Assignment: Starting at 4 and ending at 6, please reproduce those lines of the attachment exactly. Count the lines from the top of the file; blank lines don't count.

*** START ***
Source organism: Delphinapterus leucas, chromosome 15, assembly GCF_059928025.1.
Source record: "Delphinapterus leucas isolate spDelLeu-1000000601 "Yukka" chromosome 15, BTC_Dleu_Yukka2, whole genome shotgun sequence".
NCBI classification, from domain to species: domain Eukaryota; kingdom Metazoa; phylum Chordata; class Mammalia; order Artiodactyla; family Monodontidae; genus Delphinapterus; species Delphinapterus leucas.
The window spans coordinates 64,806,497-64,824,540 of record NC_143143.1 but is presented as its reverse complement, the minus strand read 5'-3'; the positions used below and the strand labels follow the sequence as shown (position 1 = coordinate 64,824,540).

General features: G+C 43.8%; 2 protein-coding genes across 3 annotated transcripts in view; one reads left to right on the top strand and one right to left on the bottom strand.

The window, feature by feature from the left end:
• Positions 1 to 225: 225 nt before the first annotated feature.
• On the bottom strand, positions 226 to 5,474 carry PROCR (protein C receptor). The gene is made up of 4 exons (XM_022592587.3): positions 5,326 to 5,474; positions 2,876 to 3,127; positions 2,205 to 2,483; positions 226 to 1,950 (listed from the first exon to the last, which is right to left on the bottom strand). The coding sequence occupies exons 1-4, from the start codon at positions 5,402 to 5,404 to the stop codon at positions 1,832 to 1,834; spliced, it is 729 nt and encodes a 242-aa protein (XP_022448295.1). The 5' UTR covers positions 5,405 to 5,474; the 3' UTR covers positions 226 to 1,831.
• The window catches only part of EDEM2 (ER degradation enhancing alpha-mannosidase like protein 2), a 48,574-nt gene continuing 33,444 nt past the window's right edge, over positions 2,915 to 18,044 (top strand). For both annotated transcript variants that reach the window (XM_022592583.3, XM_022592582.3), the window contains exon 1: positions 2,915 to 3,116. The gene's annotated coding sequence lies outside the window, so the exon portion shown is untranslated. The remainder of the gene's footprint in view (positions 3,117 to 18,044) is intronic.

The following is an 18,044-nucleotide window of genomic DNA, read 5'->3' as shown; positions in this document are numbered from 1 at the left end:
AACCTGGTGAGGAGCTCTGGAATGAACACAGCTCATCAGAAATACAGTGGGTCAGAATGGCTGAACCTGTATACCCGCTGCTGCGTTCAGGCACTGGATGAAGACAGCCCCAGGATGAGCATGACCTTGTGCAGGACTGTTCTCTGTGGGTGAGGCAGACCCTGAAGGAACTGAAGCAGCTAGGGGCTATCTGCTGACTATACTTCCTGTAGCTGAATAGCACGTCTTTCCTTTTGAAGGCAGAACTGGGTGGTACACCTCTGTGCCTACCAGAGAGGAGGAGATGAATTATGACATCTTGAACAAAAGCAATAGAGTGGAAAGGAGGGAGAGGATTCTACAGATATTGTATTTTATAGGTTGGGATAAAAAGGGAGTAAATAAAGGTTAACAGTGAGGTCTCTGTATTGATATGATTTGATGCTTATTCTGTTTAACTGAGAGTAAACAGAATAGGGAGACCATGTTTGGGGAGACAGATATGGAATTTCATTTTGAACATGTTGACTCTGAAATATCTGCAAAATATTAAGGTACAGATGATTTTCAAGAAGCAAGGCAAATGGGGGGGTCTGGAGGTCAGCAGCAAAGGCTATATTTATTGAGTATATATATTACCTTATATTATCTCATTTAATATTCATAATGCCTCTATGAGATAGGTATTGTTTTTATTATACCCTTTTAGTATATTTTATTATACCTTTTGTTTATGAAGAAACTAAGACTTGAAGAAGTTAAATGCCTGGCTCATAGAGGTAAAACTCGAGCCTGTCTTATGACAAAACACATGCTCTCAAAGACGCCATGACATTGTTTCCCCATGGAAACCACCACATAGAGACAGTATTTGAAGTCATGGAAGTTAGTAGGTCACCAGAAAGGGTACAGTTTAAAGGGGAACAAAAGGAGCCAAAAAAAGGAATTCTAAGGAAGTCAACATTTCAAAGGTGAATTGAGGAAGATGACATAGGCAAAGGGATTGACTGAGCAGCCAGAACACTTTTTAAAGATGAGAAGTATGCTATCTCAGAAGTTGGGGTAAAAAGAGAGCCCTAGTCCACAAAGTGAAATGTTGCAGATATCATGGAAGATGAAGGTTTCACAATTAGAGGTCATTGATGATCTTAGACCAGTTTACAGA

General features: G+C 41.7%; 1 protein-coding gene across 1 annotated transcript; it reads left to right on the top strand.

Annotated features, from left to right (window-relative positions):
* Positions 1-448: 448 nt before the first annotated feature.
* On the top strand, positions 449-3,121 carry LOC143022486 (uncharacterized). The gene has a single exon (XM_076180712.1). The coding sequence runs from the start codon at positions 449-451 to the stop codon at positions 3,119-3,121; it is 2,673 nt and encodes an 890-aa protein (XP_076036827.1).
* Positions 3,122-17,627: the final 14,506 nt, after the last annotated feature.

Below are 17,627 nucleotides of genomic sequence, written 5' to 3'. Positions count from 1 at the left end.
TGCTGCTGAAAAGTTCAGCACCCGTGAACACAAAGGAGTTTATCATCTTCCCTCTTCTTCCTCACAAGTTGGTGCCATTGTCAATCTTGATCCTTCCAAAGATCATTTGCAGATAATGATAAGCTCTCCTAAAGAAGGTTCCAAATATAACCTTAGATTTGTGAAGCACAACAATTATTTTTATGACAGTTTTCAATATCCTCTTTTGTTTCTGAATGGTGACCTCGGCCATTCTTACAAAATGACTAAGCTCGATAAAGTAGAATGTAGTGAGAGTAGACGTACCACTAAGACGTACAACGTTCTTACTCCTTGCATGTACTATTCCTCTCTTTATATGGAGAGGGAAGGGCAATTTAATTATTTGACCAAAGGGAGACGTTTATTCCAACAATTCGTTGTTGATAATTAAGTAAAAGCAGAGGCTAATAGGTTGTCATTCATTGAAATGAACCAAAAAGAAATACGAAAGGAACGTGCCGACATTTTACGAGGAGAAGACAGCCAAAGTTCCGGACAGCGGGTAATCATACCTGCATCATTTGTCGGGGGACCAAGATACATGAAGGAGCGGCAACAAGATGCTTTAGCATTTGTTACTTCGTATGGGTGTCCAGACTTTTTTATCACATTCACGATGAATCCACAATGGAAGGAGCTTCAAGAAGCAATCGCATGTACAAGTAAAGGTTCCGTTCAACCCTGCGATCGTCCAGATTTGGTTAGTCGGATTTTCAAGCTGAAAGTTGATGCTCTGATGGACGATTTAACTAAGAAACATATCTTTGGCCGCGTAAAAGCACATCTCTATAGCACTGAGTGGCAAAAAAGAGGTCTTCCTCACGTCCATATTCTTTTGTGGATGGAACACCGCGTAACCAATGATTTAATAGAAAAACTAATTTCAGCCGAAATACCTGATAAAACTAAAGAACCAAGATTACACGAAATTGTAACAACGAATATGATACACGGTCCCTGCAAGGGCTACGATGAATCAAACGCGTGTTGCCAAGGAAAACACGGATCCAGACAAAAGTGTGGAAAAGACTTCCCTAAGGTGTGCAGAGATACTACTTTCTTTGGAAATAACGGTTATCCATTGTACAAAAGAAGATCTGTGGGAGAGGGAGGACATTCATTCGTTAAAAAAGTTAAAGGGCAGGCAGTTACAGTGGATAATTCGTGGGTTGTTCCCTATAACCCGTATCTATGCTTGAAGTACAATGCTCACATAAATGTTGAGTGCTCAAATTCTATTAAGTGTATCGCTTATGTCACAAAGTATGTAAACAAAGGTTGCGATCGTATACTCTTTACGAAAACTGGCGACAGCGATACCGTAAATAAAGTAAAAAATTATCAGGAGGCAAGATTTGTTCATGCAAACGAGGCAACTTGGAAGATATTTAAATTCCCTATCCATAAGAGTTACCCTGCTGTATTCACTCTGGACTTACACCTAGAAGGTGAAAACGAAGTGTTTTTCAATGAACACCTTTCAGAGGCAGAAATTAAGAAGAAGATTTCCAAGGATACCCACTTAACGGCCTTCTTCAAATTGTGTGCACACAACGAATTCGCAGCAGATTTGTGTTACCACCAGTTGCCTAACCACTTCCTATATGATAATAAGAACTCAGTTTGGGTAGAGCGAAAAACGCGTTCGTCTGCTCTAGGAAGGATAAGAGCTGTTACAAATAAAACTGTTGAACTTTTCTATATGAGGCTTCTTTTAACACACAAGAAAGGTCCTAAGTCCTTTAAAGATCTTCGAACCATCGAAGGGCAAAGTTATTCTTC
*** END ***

The window spans coordinates 64,806,497-64,824,540 of record NC_143143.1 but is presented as its reverse complement, the minus strand read 5'-3'; the positions used below and the strand labels follow the sequence as shown (position 1 = coordinate 64,824,540).

General features: G+C 43.8%; 2 protein-coding genes across 3 annotated transcripts in view; one reads left to right on the top strand and one right to left on the bottom strand.

The window, feature by feature from the left end: